Is Chem lab like riding a bike?

Hi all,

I honestly cannot stress enough what a godsent this site has been for me. After randomly stumbling upon it a few months ago, it’s been a huge help for advice and inspiration.

So, Chem lab. I’ve decided to start my pre-reqs this fall and am doing some review/prep studying on my own since I haven’t taken a non-audiology-related science course in over 7 years. I did fine in Chem 1 and in lab, its at Chem 2 where things fell apart the first time around. Much of my failure was due to not putting any effort into it and being more preoccupied with planning my semester abroad when I was young, dumb, and 20 than focusing on my coursework.

I’m trying to decide if I should take Chem 1 again, or save the time and review on my own and take Chem 2 this fall. The problem is that I haven’t been in a lab in 7 years either. So…is Chem lab like riding a bike (will all of those lab techniques come flooding back to me) or do I need to reintroduce myself to the laboratory setting?

I’d love to save the time of not retaking the course but I also don’t want to start Chem 2 lab extremely behind and confused.

Any advice here would be great! Thanks!

For whatever it’s worth when I started Gen Chem 1 last fall, I hadn’t taken a science course since astronomy my freshman year of college (9 years) and hadn’t taken and real and true hands on science classes since I was in high school (ten years ago).

My professor explained it thusly, Gen I is primarily the math behind why this stuff works, Gen II is more about the theory.

You’ll do fine.

I think there are a few advantages of taking chem lab I over. However, while I will detail them, they are only minor to moderate.

  1. some medical schools have a 5 to 7 year cap on how a course can be. This is not a hard and fast rule, a few schools have these noted in their web sites. Chemistry lab is basically the same as it was say 20 years ago, though most schools moved to micro-scale size experiments.

  2. there is a minor (and purely subjective) competitive disadvantage if the group of students who you are with in Chem Lab II are the same cohort who had the same professor in Chem Lab I. They know how the professor wants the lab reports, etc.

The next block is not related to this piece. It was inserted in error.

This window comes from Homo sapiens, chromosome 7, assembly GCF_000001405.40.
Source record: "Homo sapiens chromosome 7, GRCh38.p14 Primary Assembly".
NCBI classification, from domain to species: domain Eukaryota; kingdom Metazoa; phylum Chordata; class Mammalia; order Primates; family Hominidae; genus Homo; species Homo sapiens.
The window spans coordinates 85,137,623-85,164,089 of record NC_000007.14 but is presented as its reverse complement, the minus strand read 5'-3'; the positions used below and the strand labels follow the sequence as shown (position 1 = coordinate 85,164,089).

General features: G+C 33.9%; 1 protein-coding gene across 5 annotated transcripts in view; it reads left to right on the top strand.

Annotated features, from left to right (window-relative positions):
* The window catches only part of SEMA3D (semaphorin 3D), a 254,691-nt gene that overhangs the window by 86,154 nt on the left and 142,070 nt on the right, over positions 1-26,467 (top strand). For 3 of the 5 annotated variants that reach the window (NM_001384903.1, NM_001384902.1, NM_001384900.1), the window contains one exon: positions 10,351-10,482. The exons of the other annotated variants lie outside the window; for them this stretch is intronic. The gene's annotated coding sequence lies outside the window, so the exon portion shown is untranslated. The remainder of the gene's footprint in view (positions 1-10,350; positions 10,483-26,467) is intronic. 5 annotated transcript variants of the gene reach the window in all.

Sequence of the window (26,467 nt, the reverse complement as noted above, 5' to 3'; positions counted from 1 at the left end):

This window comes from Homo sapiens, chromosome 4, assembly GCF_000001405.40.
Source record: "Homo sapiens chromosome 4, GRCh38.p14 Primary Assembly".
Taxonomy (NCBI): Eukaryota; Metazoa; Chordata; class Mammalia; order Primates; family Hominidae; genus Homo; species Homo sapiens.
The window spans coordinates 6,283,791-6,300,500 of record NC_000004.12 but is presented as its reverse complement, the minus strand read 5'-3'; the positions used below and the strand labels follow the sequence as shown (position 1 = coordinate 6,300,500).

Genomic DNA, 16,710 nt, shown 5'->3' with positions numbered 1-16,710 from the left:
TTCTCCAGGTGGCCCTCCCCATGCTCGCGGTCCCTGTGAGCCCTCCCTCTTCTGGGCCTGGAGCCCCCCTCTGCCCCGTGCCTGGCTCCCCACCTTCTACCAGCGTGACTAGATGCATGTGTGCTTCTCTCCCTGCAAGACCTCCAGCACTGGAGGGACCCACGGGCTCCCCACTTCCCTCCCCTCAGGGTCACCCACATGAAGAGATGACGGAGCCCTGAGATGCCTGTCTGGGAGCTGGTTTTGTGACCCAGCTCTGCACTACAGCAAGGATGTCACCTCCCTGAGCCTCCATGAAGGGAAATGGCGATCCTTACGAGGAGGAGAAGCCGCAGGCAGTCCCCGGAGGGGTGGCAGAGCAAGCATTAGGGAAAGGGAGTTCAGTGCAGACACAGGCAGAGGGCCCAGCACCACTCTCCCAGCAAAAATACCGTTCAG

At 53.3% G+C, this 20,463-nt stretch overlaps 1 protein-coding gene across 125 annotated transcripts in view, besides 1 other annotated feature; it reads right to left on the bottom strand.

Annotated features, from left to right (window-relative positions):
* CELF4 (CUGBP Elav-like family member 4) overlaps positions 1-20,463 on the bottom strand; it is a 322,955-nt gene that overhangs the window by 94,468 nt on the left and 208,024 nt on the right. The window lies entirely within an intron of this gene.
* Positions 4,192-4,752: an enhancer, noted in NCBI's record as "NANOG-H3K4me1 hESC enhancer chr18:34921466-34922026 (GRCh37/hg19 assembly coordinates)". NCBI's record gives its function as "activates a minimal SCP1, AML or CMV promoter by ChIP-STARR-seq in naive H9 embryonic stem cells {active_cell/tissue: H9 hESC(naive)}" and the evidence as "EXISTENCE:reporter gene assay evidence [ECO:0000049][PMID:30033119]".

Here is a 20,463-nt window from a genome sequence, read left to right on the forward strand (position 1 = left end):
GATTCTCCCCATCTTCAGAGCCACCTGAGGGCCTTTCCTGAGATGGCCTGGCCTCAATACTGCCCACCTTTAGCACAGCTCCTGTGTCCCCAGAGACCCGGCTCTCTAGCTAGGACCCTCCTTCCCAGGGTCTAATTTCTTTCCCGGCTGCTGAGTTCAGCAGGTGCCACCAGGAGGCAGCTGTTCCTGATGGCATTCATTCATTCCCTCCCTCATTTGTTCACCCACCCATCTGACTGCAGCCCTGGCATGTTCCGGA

3. it is a way to get your feet wet again in school and learn how to be a student if need be.

    Overall, minor reasons, it is usually a 1 or 2 credit course that is time consuming and usually for most students merely a “cookbook” without all that much useful content learned. I’d wouldn’t bother repeating it.

    As an aside, Biology has changed enormously so that course/lab should be taken again. Surprisingly, I have found physics lab has changed in mostly “computerizing” many experiments. In my Physics I lab, I had a a very old school Chinese professor, who was incomprehensible in Cantonese, Mandarin, and English and insisted in having everything handwritten; reports, graphs, etc. I am surprised we didn’t time things with an hour glass. I skipped physics II lab until the next year and everything I had been switched to computerized direct measurements.


Here are a few things to consider. Richard hit it right on with the lab portion. It’s possible (and most common) for students to end up learning little from simply following the cookbook without forcing themselves to dig in and really understand why they are doing things. Probably not worth repeating.

Lecture is different though. How did you do in Chem 1? Can you find out anything about the Chem 2 teacher? It was 12 years for me, so I retook Chem 1, and realized I would have never succeeded well in Chem 2 without that. Switching professors and schools between Chem 1 and 2 was a mistake but it turned out OK.

7 years may be okay, but you need to do yourself a favor and do a pretty thorough review since Chem 2 is going to assume you know lots of basic stuff like the back of your hand. There are loads of calculations, so I’d probably focus on that especially.

Best wishes whatever you decide.